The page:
“Medication is like food” - Perceived healthcare needs and access to healthcare. An anthropological assessment in the Greater Pibor Administrative Area, South Sudan
This report provides an analysis of a medical anthropological assessment in the Greater Pibor Administrative Area (GPAA) in South Sudan. The assessment was conducted to map the population’s needs respecting and access to healthcare, factors influencing health-seeking behaviours, and the coping strategies developed to compensate for the absence of any formal healthcare provision.
The overview of findings addresses the following questions:
- How Murle and Jiye perceive their own health/illness/disease and what the main persons/factors/elements that influence their health-seeking behaviours are.
- What are the available options in terms of access to healthcare and traditional, complementary and alternative medicine (TCAM), and what are their coping mechanisms and strategies?
People’s treatment path first involves herbal self-treatment at household level, before navigating other available options, which are often nothing more than a small PHCU, a traditional healer or somewhere ‘outside’ their place of residence, which includes travelling (walking) to Kapoeta or Ethiopia. The PHCC in Boma is not an option considered as part of the health-seeking path because of a lack of equipment, materials and services, the interrupted drugs supply, insufficient human resources and a lack of trust towards the facility as a whole.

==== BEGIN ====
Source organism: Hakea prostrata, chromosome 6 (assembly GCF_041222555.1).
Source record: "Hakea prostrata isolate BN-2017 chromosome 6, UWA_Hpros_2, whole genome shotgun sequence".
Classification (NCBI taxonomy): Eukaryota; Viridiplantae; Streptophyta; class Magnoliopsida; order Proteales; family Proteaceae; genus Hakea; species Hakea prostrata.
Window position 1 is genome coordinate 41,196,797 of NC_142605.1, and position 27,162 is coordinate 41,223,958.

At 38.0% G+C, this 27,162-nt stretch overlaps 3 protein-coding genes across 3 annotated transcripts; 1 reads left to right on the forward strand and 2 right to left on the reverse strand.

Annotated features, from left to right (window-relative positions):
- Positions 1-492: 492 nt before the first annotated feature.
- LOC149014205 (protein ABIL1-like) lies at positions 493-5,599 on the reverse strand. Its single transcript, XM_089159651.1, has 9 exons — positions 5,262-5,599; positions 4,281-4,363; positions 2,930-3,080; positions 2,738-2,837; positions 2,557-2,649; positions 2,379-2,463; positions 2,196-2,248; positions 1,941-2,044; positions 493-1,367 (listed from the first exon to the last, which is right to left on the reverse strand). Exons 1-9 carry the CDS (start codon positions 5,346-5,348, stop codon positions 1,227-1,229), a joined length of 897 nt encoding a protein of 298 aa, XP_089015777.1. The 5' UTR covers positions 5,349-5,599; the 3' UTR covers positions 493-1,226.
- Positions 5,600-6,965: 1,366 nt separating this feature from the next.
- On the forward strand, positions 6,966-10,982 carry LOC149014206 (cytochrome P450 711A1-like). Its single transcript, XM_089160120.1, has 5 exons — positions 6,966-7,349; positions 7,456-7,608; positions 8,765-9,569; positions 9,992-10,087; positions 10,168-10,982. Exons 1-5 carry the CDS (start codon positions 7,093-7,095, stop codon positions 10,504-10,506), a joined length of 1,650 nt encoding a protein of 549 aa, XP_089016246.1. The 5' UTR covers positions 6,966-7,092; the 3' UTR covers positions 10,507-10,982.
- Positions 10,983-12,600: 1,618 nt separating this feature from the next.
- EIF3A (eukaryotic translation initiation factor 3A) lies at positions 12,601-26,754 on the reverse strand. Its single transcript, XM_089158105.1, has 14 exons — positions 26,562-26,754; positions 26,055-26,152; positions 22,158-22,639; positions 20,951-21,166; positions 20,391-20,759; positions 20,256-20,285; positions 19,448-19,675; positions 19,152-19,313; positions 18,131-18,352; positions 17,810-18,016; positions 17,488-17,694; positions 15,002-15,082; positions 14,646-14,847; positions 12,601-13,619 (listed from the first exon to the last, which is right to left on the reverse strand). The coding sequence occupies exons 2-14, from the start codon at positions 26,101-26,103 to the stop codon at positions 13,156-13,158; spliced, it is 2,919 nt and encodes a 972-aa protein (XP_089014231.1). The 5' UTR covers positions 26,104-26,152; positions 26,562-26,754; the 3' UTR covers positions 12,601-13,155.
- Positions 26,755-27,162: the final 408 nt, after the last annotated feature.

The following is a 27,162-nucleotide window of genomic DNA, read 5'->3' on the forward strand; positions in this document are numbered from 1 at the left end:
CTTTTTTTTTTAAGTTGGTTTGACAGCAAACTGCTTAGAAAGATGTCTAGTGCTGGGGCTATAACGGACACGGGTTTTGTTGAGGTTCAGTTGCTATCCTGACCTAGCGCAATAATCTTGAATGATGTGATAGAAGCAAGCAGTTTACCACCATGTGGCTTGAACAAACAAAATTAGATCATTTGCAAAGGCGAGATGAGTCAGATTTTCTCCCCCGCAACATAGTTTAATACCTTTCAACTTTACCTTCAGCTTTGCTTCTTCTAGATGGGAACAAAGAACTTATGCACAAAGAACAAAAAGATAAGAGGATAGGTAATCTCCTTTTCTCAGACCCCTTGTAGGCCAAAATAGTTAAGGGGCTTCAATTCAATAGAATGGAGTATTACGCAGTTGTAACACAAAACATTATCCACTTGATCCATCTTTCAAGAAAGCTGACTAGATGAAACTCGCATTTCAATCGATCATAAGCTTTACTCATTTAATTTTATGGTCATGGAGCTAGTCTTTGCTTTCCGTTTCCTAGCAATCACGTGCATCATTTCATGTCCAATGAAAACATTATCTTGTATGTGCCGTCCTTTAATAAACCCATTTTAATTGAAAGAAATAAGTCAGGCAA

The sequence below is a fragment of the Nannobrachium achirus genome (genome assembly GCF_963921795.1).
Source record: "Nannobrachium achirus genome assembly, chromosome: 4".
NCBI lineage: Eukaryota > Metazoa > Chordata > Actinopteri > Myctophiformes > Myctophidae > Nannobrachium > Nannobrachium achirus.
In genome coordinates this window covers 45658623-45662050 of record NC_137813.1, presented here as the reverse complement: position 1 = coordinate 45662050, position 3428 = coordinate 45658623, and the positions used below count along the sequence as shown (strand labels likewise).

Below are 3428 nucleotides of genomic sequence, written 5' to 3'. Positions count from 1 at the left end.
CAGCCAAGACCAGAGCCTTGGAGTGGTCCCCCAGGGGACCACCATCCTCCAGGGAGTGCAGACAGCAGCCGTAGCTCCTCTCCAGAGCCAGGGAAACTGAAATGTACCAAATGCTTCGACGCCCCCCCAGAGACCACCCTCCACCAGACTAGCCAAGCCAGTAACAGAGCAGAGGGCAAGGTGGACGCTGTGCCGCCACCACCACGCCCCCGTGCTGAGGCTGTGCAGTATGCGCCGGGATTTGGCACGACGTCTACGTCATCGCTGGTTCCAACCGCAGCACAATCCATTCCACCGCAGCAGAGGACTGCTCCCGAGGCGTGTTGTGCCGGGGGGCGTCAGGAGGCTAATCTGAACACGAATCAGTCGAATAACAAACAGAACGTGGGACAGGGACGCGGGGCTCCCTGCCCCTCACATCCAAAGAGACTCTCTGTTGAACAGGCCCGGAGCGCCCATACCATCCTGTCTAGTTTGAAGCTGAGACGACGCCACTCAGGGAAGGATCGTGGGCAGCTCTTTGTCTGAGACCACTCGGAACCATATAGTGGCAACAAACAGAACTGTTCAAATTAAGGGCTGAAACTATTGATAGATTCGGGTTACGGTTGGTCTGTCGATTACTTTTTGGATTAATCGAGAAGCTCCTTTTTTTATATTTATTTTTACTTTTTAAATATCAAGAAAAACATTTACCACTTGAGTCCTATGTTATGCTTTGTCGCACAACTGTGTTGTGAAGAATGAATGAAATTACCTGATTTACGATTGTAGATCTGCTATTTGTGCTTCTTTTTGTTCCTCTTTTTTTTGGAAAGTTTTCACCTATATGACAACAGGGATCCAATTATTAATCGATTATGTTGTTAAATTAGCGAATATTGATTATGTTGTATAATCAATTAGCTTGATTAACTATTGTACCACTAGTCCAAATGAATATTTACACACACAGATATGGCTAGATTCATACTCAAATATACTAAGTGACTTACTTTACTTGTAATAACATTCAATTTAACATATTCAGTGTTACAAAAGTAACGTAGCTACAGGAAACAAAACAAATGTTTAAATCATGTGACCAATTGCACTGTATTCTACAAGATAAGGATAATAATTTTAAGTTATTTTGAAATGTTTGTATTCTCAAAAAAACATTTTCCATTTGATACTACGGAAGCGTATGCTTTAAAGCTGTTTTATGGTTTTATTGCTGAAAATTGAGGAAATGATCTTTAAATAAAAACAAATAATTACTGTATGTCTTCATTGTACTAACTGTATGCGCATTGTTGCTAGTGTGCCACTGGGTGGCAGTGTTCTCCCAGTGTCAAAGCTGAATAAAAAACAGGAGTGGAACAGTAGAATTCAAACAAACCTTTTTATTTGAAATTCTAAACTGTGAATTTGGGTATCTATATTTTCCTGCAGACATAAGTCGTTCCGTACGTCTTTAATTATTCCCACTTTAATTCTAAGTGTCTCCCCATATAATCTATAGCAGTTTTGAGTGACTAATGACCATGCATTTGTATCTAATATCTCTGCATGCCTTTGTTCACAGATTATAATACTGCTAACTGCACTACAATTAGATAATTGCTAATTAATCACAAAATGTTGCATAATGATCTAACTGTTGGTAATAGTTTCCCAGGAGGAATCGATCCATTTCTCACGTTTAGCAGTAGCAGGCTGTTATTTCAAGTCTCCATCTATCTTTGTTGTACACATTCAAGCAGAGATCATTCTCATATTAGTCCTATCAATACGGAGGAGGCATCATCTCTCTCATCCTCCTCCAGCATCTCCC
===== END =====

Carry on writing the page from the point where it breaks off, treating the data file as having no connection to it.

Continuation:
The local people have shown a high level of resilience, but they cannot solve the inadequate healthcare situation on their own. Dependence on the support of NGOs seems to be a precondition to improve access to healthcare. MSF is needed to assist both people in the GPAA and the formal health sector in providing accessible healthcare options to cope with their ailments. In that sense, ‘food’ is needed for survival because “medication is like food”.